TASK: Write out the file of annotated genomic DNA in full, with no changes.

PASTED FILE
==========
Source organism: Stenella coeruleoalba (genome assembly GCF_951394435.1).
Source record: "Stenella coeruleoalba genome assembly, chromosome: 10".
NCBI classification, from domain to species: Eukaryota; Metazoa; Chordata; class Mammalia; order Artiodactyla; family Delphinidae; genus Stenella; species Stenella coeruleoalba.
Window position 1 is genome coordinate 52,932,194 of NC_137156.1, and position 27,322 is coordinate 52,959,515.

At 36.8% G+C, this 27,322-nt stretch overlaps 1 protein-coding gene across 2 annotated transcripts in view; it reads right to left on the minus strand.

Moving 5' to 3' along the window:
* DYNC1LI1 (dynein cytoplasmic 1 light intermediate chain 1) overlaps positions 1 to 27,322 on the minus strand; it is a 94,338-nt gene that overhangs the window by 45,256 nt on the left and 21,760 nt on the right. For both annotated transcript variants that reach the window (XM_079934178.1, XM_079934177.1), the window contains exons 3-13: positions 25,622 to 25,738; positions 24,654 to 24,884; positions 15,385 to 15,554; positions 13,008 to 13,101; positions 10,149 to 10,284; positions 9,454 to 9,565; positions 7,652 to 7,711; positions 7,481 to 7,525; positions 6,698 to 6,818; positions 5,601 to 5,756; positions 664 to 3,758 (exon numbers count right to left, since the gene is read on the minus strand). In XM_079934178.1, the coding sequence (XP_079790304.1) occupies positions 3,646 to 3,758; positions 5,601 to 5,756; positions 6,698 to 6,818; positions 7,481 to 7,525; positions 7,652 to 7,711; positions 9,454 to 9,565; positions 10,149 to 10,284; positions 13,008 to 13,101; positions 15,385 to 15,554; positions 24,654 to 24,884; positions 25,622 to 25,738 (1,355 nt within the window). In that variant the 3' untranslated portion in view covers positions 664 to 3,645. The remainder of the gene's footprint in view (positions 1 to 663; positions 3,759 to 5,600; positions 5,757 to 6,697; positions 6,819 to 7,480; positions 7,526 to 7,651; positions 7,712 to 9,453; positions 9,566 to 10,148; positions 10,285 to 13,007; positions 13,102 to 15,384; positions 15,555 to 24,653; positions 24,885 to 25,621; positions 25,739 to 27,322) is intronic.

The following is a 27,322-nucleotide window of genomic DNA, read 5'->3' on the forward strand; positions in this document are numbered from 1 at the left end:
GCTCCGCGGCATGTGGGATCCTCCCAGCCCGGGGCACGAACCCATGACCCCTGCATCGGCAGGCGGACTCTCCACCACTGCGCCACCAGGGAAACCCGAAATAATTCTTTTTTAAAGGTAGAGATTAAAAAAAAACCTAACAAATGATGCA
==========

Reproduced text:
Source organism: Stenella coeruleoalba (genome assembly GCF_951394435.1).
Source record: "Stenella coeruleoalba genome assembly, chromosome: 10".
NCBI classification, from domain to species: Eukaryota; Metazoa; Chordata; class Mammalia; order Artiodactyla; family Delphinidae; genus Stenella; species Stenella coeruleoalba.
Window position 1 is genome coordinate 52,932,194 of NC_137156.1, and position 27,322 is coordinate 52,959,515.

At 36.8% G+C, this 27,322-nt stretch overlaps 1 protein-coding gene across 2 annotated transcripts in view; it reads right to left on the minus strand.

Moving 5' to 3' along the window:
* DYNC1LI1 (dynein cytoplasmic 1 light intermediate chain 1) overlaps positions 1 to 27,322 on the minus strand; it is a 94,338-nt gene that overhangs the window by 45,256 nt on the left and 21,760 nt on the right. For both annotated transcript variants that reach the window (XM_079934178.1, XM_079934177.1), the window contains exons 3-13: positions 25,622 to 25,738; positions 24,654 to 24,884; positions 15,385 to 15,554; positions 13,008 to 13,101; positions 10,149 to 10,284; positions 9,454 to 9,565; positions 7,652 to 7,711; positions 7,481 to 7,525; positions 6,698 to 6,818; positions 5,601 to 5,756; positions 664 to 3,758 (exon numbers count right to left, since the gene is read on the minus strand). In XM_079934178.1, the coding sequence (XP_079790304.1) occupies positions 3,646 to 3,758; positions 5,601 to 5,756; positions 6,698 to 6,818; positions 7,481 to 7,525; positions 7,652 to 7,711; positions 9,454 to 9,565; positions 10,149 to 10,284; positions 13,008 to 13,101; positions 15,385 to 15,554; positions 24,654 to 24,884; positions 25,622 to 25,738 (1,355 nt within the window). In that variant the 3' untranslated portion in view covers positions 664 to 3,645. The remainder of the gene's footprint in view (positions 1 to 663; positions 3,759 to 5,600; positions 5,757 to 6,697; positions 6,819 to 7,480; positions 7,526 to 7,651; positions 7,712 to 9,453; positions 9,566 to 10,148; positions 10,285 to 13,007; positions 13,102 to 15,384; positions 15,555 to 24,653; positions 24,885 to 25,621; positions 25,739 to 27,322) is intronic.

The following is a 27,322-nucleotide window of genomic DNA, read 5'->3' on the forward strand; positions in this document are numbered from 1 at the left end:
GCTCCGCGGCATGTGGGATCCTCCCAGCCCGGGGCACGAACCCATGACCCCTGCATCGGCAGGCGGACTCTCCACCACTGCGCCACCAGGGAAACCCGAAATAATTCTTTTTTAAAGGTAGAGATTAAAAAAAAACCTAACAAATGATGCA